Bail is automatic in misdemeanor cases.  Sometimes the arresting officer sets the amount of bail.  Other times, the amount of bond is determined by a fixed schedule providing for bonds in certain amounts for specified offenses.  A magistrate judge is authorized to set bail in some, but not all, felony cases.  Some crimes, such as rape, murder, armed robbery, aggravated sodomy, and others, are only bailable by a Superior Court judge.

If the bail amount has been set, that means that you, or anyone else, may go to the jail and post bond, either in cash or by tendering deeds to property, and the person will be released from jail.  In many cases, it is not necessary that you pay the entire bail amount in cash or property.  You may decide to use the services of a bondsman, someone who is qualified and authorized to “stand good” for the entire amount of bail in exchange for your payment of a premium, plus a service charge.  The premium is typically around ten percent of the total bail amount plus an administrative fee.

If you go through a bondsman and your child appears in court as required, you are not entitled to any amount of money as a refund.  The percentage you paid was a premium, just like the premium you pay for auto or health insurance in exchange for coverage far above the premium amount.  If, on the other hand, you posted a cash or property bond, you are entitled to a refund of the entire amount of cash or property once your child has satisfied his/her obligation to appear in court until the case is concluded.

If bail has not been set, that could mean one of several things.  First, it could mean that the magistrate judge has not yet considered bail.  Or, it could mean that your child has been charged with a crime that is bailable only by a Superior Court judge.  In that event, it would be necessary to file a motion requesting that the person be released on bail.  Once a motion is filed, the superior court is obligated to notify the district attorney and set a date for a hearing within 10 days of the time of the filing of the motion.

Generally, courts look at four factors in determining whether to grant bond.  Those factors are:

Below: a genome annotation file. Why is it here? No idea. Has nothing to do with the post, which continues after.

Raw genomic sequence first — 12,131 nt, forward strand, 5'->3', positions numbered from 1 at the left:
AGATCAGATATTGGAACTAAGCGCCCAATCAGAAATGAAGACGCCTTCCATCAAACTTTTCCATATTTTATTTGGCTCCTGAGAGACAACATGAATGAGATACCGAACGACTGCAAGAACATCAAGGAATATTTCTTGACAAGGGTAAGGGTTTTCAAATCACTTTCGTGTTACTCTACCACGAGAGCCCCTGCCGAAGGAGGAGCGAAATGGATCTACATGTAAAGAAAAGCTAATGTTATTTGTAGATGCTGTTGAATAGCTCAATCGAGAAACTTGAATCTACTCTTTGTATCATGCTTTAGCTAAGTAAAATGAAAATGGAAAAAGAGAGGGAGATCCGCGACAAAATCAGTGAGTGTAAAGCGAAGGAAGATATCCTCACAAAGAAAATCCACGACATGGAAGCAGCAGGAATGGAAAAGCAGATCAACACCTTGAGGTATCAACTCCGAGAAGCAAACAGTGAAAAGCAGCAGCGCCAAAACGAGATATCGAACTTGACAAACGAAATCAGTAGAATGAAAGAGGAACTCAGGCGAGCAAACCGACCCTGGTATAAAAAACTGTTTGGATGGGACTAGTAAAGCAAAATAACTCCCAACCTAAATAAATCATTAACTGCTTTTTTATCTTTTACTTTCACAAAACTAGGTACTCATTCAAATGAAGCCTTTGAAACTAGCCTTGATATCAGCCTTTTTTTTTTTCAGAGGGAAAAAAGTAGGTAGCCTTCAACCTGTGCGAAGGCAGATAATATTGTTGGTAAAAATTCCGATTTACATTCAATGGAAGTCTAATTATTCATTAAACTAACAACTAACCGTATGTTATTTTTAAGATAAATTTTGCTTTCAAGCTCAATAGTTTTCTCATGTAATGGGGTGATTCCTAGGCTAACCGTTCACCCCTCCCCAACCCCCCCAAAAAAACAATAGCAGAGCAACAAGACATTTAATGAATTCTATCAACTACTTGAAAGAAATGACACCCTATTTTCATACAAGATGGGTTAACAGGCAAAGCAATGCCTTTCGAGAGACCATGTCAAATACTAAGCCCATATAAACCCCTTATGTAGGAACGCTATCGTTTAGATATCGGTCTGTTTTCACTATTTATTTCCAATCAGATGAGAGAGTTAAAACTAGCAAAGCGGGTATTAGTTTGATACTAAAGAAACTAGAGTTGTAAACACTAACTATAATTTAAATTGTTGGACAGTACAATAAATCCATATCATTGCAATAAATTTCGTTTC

1. Poses no significant risk of fleeing from the jurisdiction of the court or failing to appear in court when required;

2. Poses no significant threat or danger to any person;

3. Poses no significant risk of committing any felony pending trial; and

4. Poses no significant risk of intimidating witnesses or otherwise obstructing the administration of justice.

Once you have posted bond and your child has been released from jail, you should immediately retain a lawyer to represent him/her, and urge your child to follow the lawyer’s advice.  To learn the reasons why your child will need a lawyer, read my blog post entitled “Do I Need A Lawyer?”  If your child is an indigent adult, he or she should apply for the public defender, a lawyer paid by the county to represent indigent defendants in criminal cases.



Remember, every case is different.  What I have provided in this blog post is not meant to cover every situation.  If you have specific questions about your child’s case, please do not hesitate to contact me.  I will do my best to explain your options.



Bulloch County Sheriff’s Office Jail Rules

What to Expect When Your Adult Child is Facing Criminal Charges

Do I Need A Lawyer?

What Does A Lawyer Do?

What Does the Attorney’s Fee Cover?

Fear Of The Unknown: What Is The Outcome Going To Be?

Understanding Georgia’s First Time Offenders Act

Record Restriction: The New Expungement